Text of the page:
Delhi choked by smog as emergency steps fail to offer respite

Indian fitness enthusiasts work out amid heavy smog near India Gate in New Delhi on Monday, November 13, 2017. (AFP)
Updated 13 November 2017
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Delhi choked by smog as emergency steps fail to offer respite

NEW DELHI: A thick cloud of toxic smog 10 times the recommended limit enveloped India's capital New Delhi on Monday, as government officials struggled to tackle a public health crisis that is well into its second week.
A US Embassy measure showed levels of poisonous airborne particles, known as PM 2.5, had reached 495 on Monday morning, compared with the upper limit of “good” quality air at 50.
India’s weather office said the forecast rain over the next three days could help clear the smog. “Light rainfall is likely in states surrounding Delhi and in Delhi over the next three days, and this could result in a change in wind pattern in the region,” Charan Singh, a scientist at India Meteorological Department, told Reuters.
“Smog will start to abate starting tomorrow.”
The Delhi state government declared a public health emergency last week after pollution levels in the city spiked, a yearly phenomenon blamed on a combination of illegal crop burning in northern states, vehicle exhausts and dust.
Over the weekend, the government said it planned to use fire trucks to spray water in parts of the capital, but the moves have had little effect.
A senior federal government official said there was little more the government could do.
“We can only do this much, and now we will have to wait for rains to clean the atmosphere,” said Prashant Gargava, an official at the Central Pollution Control Board, a federal body.
Gargava said Delhi’s air has been consistently in the “hazardous” zone, despite measures such as a halt to construction and increasing car-parking charges four-fold to encourage people to use public transportation.
The PM 2.5 airborne particles are about 30 times finer than a human hair. The particles can be inhaled deep into the lungs, causing respiratory diseases and other ailments. Hospitals in the capital have seen a spike in the number of patients coming in with respiratory complaints, according to media reports.
“Every second we are damaging our lungs, but we cannot stop breathing,” said Arvind Kumar, the head of the chest and lung surgery department at the Sir Ganga Ram hospital in the city.
United Airlines said it had resumed flights from Newark, New Jersey to New Delhi, India on Sunday, after suspending the service temporarily over concerns about poor air quality in the Indian capital.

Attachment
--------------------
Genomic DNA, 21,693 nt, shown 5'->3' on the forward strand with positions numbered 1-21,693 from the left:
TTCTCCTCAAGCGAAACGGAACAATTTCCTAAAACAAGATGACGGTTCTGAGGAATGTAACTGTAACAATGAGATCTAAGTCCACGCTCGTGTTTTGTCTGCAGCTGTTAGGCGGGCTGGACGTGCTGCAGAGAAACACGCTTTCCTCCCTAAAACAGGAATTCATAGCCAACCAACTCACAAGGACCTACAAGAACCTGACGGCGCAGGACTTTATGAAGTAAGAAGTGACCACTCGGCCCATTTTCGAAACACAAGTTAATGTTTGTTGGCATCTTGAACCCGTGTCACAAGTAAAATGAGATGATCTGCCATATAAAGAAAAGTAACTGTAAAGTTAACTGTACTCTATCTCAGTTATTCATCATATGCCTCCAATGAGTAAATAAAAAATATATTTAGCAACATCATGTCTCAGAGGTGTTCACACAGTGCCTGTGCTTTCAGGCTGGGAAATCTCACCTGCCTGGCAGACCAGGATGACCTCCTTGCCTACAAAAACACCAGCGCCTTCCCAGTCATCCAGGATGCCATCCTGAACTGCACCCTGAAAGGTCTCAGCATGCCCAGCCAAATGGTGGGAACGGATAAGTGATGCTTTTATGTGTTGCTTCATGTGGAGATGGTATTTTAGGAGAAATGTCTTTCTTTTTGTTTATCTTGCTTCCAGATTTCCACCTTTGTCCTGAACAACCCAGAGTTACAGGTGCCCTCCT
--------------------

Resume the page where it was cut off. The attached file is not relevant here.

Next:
State and federal governments decided to reopen schools on Monday after closing them temporarily for a few days last week. The move, however, is likely to add more vehicles on the road. Enforcement agencies said they were also unable to impose a blanket ban on movement of commercial trucks.
Aarti Menon, a teacher at a primary school in New Delhi, said her family was wearing masks even when they were indoors during the weekend.
“Not everyone can afford an air purifier or air-conditioned car. We are all living in hell,” said Menon, a mother of two teenage daughters.
The National Green Tribunal, an environment court, has directed the Delhi government and neighboring states to stop farmers from burning crop residue. But the federal and state governments have not been able to do so yet.
A New Delhi-based non-governmental organization, TARA Homes for Children, which supports 60 poor children, said it was seeking donations to buy at least five air purifiers. “Some of the children have breathing issues and couldn’t go to school,” said a volunteer at the NGO.


Sri Lanka troops launch major hunt for militants linked to suicide attacks

Updated 3 min 57 sec ago
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Sri Lanka troops launch major hunt for militants linked to suicide attacks

  • Several Colombo suburbs were targeted by troops using emergency powers on arrests and detentions adopted after the April 21 attacks
  • Security forces have arrested scores of suspects in connection with the bombings and over what appeared to be organized violence against the island’s Muslim minority

COLOMBO: Sri Lanka’s military launched a major hunt Saturday for remnants of an militant group which carried out the Easter suicide bombings that killed 258 people, officials said.
Several Colombo suburbs were targeted by troops using emergency powers on arrests and detentions adopted after the April 21 attacks.
“Special cordon-and-search operations are under way in three areas just outside Colombo,” a military official told reporters.
Similar operations were also carried out in the country’s north-west, where anti-Muslim riots this month left one man dead and hundreds of Muslim-owned shops, homes and mosques destroyed.
Security forces have arrested scores of suspects in connection with the bombings and over what appeared to be organized violence against the island’s Muslim minority.
While authorities say the immediate militant threat has been blunted, President Maithripala Sirisena on Wednesday extended for one month the 30-day state of emergency imposed after the suicide bombings.
Sirisena said the move was to maintain “public security,” with the country still on edge after the attacks on three hotels and three churches that were blamed on a local militant group, the National Thowheeth Jama’ath (NTJ).
The Daesh group has also claimed a role in the attacks.
Christians make up 7.6 percent and Muslims 10 percent of mainly Buddhist Sri Lanka.